The story jumped to another level by mid-afternoon, when local media got their hands on – and quickly published – what the Herald website called the “Matt Amorello mug shot shocker.” Amorello appears to be unconscious in the mug shot, his battered face held up by gloved hands.
Coverage, and thus he conventional wisdom, began to diverge in Tuesday’s Globe and Herald. A Globe story headlined “For Amorello, a long slide” included quotes from public officials sympathetic to Amorello and details from the police report.
The first paragraph:
Since Matthew Amorello stepped down under pressure as Massachusetts Turnpike Authority chairman four years ago, his life has spiraled downward. His marriage ended. He lost his Wenham home to foreclosure. And he has been unable to find a job, according to friends.
The police report:
“He seemed to be out of it,’’ police wrote. Amorello refused to get out of the car and continued to grip the steering wheel even after police sprayed him twice with pepper spray, according to the report. It took three officers to pull him from the car and drag him to a cruiser. He refused to take a breath analysis test, police said.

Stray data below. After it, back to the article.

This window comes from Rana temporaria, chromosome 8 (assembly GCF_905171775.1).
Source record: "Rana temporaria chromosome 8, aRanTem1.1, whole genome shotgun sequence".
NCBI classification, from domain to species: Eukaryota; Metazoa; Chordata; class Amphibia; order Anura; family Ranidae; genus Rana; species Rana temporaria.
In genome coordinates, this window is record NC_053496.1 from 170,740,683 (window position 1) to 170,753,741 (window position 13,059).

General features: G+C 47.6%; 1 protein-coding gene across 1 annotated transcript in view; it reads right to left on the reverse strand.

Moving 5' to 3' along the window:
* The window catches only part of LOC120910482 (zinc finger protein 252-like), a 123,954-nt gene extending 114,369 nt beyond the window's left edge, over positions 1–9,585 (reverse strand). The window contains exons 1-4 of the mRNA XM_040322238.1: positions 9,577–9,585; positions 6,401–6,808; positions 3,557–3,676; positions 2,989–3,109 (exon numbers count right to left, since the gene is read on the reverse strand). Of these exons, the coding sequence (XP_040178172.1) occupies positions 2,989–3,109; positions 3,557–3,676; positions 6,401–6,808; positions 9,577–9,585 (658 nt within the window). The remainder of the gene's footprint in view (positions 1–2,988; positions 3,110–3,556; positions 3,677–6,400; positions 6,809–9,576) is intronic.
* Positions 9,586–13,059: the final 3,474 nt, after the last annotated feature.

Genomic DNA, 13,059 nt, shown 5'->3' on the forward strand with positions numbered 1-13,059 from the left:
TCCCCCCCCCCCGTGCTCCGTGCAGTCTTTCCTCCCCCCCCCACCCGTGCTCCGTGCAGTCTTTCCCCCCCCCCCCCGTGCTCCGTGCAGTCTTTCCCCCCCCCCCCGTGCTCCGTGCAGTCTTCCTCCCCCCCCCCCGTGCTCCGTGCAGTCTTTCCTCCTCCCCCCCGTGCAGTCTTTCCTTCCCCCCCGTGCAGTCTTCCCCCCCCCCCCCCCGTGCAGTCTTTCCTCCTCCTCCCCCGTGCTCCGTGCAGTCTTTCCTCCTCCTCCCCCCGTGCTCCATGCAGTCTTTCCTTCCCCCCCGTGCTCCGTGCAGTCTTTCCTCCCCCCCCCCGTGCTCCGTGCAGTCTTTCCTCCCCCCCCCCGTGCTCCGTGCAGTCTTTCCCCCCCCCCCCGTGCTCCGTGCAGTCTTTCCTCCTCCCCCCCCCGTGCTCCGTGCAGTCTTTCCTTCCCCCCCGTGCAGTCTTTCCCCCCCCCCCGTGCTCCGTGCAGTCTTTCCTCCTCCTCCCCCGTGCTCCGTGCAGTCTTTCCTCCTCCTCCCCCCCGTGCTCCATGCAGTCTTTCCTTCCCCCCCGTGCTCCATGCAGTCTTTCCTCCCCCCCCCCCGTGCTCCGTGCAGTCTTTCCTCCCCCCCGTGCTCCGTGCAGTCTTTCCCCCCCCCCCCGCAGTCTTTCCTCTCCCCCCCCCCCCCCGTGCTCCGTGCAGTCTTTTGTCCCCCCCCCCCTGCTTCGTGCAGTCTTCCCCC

A sympathetic friend:
Jordan Levy, a former Turnpike Authority board member, said Amorello unfairly became the scapegoat for every sin of the Big Dig.
“The roof that collapsed was already up when Matt arrived at the Big Dig,’’ he said. “The wall that breached was already poured. The leaks were already there.’’
Previous Big Dig managers are hardly mentioned in public at all, Levy added.
“He took a big hit when the ceiling collapsed, and the guy has been down for a long time since then,’’ he said. “To lose your wife, lose your family, lose your home, lose your opportunity to hold a job. That’s as bad as it gets.’’
The Herald put the story on page one and went to town: a file photo of Amorello, an inset of the mug shot and the headline “Matt’s Tragic Fall.” The headline suggests at least some sympathy, but inside the paper a boxed feature on top of page five headlined “Matt Amorello’s mug puts Lindsay Lohan, Mel Gibson, Snooki to shame” featured the Amorello mug shot above mug shots of Mel Gibson, Nick Nolte looking amusingly disheveled, and Lindsay Lohan. The copy is not sympathetic:
Perhaps there is no such thing as a flattering mug shot — just ask Mel Gibson, Nick Nolte or Nicole “Snooki” Polizzi — but Matt Amorello, the former Big Dig Boss, brings the art to a new low.